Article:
8 Different Types of Investment Accounts To Consider

Contributing to investment accounts can help you reach your financial goals. Click to learn about some of the eight most common accounts available.
Infographic of a person explaining different types of investment accounts

No matter what investing strategy you follow, it’s important to diversify your portfolio as much as possible. Opening multiple investment accounts spreads the risk around rather than concentrating all the risk into one account, limiting your losses in a market downturn. These are some of the most common investment accounts available to help you reach your goals.

Qualified vs. Nonqualified Accounts

Before you start squirreling away as much cash as possible, it’s important to understand the difference between qualified and nonqualified accounts. A qualified account receives preferential tax treatment, which may help you save even more money in the long run. Nonqualified accounts don’t have the same tax benefits.

Common Types of Qualified Accounts

Here are some of the most popular types of qualified accounts. 

Individual Retirement Arrangement (IRA)

An individual retirement arrangement, commonly referred to as an IRA, is an investment account used to save for retirement. As a qualified account, the traditional IRA is subject to certain rules regarding how much you can invest each year and how that money is taxed. From 2019 through 2022, the annual contribution limit was $6,000; the IRS announced the limit would increase to $6,500 in 2023.

One of the main benefits of contributing to a traditional IRA is that your contributions and earnings usually aren’t taxed until you start taking withdrawals. If you earn a high salary now and expect to be in a lower tax bracket when you retire, using this type of account can help you reduce the taxes you pay when you’re older. Depending on how much you earn and how you file your taxes, you may be able to deduct your contributions when you file your federal return.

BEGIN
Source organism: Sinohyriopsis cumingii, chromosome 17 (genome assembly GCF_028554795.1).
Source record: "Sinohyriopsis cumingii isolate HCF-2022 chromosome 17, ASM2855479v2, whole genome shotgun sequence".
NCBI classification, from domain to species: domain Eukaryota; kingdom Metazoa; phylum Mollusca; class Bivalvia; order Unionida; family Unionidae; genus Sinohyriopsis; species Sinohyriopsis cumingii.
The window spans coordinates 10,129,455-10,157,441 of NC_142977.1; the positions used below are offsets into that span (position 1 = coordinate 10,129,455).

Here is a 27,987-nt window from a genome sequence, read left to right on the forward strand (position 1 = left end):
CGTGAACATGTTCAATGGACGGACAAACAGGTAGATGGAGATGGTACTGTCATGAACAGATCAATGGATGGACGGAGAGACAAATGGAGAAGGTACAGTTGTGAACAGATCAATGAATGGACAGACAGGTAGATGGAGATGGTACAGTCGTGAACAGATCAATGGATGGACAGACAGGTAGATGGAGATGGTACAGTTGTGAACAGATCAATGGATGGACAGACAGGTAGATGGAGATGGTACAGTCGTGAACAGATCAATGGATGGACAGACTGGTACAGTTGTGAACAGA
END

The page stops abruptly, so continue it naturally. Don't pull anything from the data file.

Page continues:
Roth Individual Retirement Arrangement (Roth IRA)

The Roth IRA is also used to save for retirement, but it isn’t taxed the same way. When you invest in a traditional IRA, you use pre-tax dollars and don’t pay income taxes on those funds until you start making withdrawals. With a Roth IRA, you invest post-tax dollars. You can’t deduct your contributions on your federal return, but you also don’t have to pay income tax on your contributions or earnings when you retire.

Another difference between a traditional IRA and a Roth IRA is that you can’t contribute to a Roth IRA if your income exceeds certain limits. For 2022, you can contribute the full amount if you earn less than $129,000 (single, married filing separately or head of household) or $204,000 (qualifying widow(er) or married filing jointly). Depending on how much you earn, you can contribute a reduced amount. If your income exceeds the limit, you can’t contribute at all. Roth IRAs have the same annual contribution limits as traditional IRAs.

Common Types of Nonqualified Accounts

Infographic of a woman looking into different types of investment accounts

Here are some of the most common types of nonqualified accounts. 

Checking Accounts

Checking accounts are technically deposit accounts, but they can also be used for investing purposes. Many banks offer interest-bearing checking options, allowing you to earn money on your deposits. The rates on these accounts are quite low, so you shouldn’t rely on a single checking account to produce a significant return, however.

Savings Accounts